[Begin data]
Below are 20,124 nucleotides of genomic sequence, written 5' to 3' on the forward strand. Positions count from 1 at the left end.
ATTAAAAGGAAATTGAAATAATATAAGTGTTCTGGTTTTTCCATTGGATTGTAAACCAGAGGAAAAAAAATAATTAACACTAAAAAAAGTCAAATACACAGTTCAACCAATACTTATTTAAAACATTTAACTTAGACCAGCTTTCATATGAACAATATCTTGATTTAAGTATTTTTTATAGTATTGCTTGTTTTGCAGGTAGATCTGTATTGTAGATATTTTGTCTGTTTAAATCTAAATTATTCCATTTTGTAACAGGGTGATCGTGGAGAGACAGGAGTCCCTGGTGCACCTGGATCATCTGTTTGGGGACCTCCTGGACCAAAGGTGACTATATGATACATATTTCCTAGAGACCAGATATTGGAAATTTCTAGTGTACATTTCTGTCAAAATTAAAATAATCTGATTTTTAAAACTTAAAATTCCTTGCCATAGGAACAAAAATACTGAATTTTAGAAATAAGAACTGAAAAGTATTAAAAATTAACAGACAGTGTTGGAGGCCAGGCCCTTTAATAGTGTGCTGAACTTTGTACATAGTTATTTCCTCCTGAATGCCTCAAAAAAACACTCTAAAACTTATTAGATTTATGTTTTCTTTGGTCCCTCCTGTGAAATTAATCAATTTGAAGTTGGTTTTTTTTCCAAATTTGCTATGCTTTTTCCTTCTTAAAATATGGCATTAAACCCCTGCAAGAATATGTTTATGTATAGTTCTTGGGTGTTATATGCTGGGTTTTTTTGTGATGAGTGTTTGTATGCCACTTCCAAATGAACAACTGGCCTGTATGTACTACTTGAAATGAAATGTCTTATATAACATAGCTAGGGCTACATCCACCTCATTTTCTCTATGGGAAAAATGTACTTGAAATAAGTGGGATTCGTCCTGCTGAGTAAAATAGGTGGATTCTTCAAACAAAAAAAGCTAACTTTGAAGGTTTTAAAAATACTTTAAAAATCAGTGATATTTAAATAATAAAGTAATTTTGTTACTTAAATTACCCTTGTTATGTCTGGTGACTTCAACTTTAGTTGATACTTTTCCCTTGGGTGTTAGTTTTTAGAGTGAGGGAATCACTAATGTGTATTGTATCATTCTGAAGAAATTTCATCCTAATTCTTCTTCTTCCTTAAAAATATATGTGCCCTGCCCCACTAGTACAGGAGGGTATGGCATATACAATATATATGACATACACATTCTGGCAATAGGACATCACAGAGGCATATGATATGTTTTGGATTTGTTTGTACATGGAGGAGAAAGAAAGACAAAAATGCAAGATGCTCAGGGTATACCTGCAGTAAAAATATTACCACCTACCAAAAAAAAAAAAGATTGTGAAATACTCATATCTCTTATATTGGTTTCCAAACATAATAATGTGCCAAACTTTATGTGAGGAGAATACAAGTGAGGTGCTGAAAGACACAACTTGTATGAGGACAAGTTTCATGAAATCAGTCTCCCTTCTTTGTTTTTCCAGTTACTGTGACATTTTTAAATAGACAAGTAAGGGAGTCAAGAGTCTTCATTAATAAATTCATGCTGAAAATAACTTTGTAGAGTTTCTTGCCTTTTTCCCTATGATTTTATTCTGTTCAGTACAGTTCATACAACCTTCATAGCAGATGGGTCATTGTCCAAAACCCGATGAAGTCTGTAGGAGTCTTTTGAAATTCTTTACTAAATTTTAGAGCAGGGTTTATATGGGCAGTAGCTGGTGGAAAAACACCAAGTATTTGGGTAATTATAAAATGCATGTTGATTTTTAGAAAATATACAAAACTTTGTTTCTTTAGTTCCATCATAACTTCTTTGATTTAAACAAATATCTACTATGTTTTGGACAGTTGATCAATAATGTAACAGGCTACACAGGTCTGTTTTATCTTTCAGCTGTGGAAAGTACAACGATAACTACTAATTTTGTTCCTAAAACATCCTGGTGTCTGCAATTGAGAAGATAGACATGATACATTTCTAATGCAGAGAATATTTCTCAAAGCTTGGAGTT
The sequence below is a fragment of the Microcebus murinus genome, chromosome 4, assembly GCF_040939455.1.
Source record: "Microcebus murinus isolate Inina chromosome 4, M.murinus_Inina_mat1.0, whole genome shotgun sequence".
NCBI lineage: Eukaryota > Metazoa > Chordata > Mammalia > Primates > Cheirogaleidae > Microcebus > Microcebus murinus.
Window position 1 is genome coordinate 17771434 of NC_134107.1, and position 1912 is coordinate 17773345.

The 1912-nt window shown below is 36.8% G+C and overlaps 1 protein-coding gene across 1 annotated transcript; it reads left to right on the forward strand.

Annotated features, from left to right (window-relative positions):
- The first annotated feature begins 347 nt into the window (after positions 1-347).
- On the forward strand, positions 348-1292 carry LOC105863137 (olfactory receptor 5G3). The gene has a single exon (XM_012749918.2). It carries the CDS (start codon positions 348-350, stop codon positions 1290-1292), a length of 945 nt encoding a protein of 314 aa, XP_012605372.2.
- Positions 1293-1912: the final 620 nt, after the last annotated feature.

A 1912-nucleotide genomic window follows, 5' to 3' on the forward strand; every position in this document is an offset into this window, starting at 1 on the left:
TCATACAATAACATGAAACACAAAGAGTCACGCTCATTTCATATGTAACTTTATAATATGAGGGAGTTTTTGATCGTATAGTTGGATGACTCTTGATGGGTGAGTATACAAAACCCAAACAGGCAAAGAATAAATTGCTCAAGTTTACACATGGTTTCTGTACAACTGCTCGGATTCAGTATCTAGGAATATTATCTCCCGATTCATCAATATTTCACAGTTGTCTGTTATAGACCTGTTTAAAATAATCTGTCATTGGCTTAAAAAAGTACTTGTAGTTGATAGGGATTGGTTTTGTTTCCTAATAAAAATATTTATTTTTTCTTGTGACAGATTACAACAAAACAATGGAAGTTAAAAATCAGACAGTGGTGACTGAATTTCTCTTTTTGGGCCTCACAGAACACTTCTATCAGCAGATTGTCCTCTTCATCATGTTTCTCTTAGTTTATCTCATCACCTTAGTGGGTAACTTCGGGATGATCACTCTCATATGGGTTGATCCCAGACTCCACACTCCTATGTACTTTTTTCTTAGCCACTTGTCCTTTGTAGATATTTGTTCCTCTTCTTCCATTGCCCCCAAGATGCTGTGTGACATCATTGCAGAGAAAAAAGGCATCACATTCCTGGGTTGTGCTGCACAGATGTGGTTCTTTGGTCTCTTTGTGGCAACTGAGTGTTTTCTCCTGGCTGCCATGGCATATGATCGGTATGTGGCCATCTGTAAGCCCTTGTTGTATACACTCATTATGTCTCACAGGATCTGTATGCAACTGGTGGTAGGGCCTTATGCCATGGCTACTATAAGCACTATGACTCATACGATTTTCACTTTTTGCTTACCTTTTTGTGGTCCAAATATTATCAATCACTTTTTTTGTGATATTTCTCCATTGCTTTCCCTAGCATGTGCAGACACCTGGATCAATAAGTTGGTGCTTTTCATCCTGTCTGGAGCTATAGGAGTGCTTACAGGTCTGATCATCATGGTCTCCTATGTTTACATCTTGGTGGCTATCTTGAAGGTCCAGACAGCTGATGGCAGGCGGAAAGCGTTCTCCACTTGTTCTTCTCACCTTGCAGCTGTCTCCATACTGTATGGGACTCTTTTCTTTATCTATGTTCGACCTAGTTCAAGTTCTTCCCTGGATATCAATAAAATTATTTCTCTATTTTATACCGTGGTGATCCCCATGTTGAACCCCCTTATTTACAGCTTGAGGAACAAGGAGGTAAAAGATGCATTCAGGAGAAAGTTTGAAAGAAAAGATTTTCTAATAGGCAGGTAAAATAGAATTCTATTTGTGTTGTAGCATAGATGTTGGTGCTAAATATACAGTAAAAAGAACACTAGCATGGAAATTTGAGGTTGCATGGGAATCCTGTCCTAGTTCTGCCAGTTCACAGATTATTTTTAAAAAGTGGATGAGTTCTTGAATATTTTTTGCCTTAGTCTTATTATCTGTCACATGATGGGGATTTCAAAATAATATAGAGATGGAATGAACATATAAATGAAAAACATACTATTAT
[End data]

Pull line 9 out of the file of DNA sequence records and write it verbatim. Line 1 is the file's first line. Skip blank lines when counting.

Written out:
- The first annotated feature begins 347 nt into the window (after positions 1-347).